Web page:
Frozen Plow Pump?

Discussion in '<a href=http://www.plowsite.com target=_blank ?>Sn' started by GeoffDiamond, Jan 13, 2000.

  1. GeoffDiamond

    GeoffDiamond LawnSite Bronze Member
    from Maine
    Posts: 1,651

    Last year i froze the plow pump on my plow truck. Because we are often busy in the fall, I try to do all the plow maintmance in late August. Well last winter i changed the fluid in my plow pump. It was on my personal truck, so i store the plow at my house say august - april. Anyways i took the lift frame to my basement, where it sat for to novemeber. In November i put it on my tuck, the plow worked fine, untill the temp was -4 one morning. Anyways I could hear the ice going through the pump, and though the pump was junk, so i bought a new E-60H. Turns out, from the pump sitting in the basesment water got into the pump, and that was why it froze, even though i changed the fluid in August. <p>So two things, keep your plow pumps out of the basement. The second thing is, the Meyer Service Manual states that 2 ounces of Methanol can be used to remove the ice, and prevent ice build up.<p>My old E-60 H now powers my pull plow. Only i did have to replace the pressure relief valve. The ice build up caused the valve to expand, and fail.<p>Just thought i would tell you guys this, with the colder temps on the way. I am not blowing off steam again, or crying my eyes out.<p>Geoff
     
  2. Lou

    Lou LawnSite Member
    Posts: 39

    Geoff, good tip...couldn't find the methanol reference in tmy meyer manual...but sounds good to me.....just wonder if they may be any corrosive effects....have you experienced or heard of any////
     
  3. GeoffDiamond

    GeoffDiamond LawnSite Bronze Member
    from Maine
    Posts: 1,651

    Its not in the owner's manual. It can be found in the service manual. I would urge everyone to buy the service manual it only 5 bucks. You can get them from central parts or angelos. It shows how to fix any part of a meyer pump. I haven't used it yet this year, but i wouldn't think it would cause a problem. My guess it that methnol would cause the ice to melt and water to evaporate.<p>Geoff
     
  4. Chuck Smith

    Chuck Smith LawnSite Senior Member
    Posts: 849

    Geoff,<br>To quote that same book...<p>&quot;POST SEASON MAINTENANCE<br>Use only meyer Hydraulic Fluid M-1 or equal.<br>Meyer Hydraulic Fluid M-1 is a specially formulated mineral oil which maintains an almost constant viscosity from normal to sub zero temperatures. Because it remains free flowing at extremely low temperatures, the performance and effeciency are not affected.<p>Meyer Hydraulic Fluid M-1 also contains an additive which neutralizes moisture accumulating in the fluid due to condensation. It is effective for a maximum of one years use. Two ounces of methanol can be added to prevent ice up in emergencies.<p>NOTE: Meyer Products will not be liable for damages resulting from the use of inferior or other fluids, or oils.&quot; <p>I'll stick with kerosene for cleaning, and Meyer M-1 fluid thanks. If ice in the lines is a problem, there's a leak somewhere that needs fixing, or you are learning the hard lesson of changing your fluid regularly. remember, where fluid leaks out, water gets sucked in. As far as thawing things out, a propane torch is great for frozen couplers. Good for frozen locks on old trucks like mine too!<br>Guess it would thaw frozen lines at a safe distance, of course.<p>~Chuck<p>----------<br>Chuck's Chevy Truck Pages - Snowplowing Central<br>http://members.aol.com/csmith669/plowcentral.html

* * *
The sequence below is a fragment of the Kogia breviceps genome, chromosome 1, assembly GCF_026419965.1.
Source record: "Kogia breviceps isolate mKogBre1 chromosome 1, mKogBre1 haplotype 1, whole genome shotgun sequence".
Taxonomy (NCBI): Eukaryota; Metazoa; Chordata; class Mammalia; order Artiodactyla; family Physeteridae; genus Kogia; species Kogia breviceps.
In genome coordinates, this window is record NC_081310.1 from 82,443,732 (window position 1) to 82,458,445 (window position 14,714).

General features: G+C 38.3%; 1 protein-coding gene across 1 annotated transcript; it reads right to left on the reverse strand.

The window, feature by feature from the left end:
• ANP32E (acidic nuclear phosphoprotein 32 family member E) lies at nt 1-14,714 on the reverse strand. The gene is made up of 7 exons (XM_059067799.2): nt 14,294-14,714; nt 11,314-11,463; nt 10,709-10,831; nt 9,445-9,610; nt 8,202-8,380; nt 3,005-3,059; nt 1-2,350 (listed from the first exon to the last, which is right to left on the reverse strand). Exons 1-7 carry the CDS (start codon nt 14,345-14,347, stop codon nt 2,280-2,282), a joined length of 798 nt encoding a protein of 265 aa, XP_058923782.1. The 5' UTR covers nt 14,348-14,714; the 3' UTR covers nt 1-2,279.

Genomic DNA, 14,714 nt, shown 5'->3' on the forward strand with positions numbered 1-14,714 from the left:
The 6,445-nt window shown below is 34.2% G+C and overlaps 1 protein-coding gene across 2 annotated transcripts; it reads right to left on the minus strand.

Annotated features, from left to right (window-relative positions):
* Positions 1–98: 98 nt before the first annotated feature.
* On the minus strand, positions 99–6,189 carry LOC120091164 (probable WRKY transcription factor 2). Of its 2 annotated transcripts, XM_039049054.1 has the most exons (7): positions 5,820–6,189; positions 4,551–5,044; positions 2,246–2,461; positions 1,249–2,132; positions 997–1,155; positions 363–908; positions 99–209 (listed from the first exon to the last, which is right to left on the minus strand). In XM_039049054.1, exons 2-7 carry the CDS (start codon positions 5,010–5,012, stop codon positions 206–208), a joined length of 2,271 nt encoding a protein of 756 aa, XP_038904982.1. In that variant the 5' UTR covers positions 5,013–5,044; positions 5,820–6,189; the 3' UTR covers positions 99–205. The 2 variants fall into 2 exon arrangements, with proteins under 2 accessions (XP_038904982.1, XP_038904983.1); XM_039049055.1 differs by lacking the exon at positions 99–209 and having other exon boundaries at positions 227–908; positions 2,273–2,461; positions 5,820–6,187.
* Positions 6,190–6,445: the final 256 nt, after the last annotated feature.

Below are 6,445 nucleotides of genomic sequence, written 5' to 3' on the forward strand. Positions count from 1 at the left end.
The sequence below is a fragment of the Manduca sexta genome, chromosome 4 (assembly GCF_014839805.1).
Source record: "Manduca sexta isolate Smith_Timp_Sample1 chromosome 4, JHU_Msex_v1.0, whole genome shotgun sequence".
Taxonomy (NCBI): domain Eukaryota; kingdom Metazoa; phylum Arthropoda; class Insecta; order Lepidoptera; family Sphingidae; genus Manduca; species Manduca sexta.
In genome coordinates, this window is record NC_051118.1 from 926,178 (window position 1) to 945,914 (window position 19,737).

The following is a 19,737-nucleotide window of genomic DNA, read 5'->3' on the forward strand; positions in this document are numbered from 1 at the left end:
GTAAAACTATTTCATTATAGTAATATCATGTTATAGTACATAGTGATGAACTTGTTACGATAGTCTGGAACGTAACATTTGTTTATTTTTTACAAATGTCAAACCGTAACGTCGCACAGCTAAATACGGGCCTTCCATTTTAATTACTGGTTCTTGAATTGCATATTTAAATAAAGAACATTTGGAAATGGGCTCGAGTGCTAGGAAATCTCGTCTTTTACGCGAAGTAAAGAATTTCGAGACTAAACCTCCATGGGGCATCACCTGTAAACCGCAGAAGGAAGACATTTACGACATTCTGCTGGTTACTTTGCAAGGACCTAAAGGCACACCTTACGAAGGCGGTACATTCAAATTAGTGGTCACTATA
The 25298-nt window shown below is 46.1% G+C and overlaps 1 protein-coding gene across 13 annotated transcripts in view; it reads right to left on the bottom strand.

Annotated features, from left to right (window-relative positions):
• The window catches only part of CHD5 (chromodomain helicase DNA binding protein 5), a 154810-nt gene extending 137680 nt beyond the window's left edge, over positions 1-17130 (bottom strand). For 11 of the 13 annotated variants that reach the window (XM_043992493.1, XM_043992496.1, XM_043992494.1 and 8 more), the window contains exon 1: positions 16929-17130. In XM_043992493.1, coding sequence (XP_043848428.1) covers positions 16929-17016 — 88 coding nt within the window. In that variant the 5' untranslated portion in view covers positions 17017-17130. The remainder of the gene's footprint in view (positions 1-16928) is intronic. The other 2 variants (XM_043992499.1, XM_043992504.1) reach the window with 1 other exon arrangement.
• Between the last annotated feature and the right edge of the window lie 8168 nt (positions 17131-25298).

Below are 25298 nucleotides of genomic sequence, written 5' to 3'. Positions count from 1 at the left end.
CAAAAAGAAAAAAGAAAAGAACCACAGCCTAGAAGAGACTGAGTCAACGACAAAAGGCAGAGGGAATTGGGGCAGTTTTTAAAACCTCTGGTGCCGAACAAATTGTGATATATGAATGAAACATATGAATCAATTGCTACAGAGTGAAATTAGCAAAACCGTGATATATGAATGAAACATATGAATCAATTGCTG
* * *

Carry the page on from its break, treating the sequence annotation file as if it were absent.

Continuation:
5. GeoffDiamond

    GeoffDiamond LawnSite Bronze Member
    from Maine
    Posts: 1,651

    Chuck you are correct.<p>My second major point is, don't store a pump in the basement after the oil has been changed, thats what caused my ice. After storing them all in the shop, no problems today and it was cold. <p>I guess maine will see some snow on saturday night and or sunday. I guess i will be on the road for a while. <p>Geoff
     

Share This Page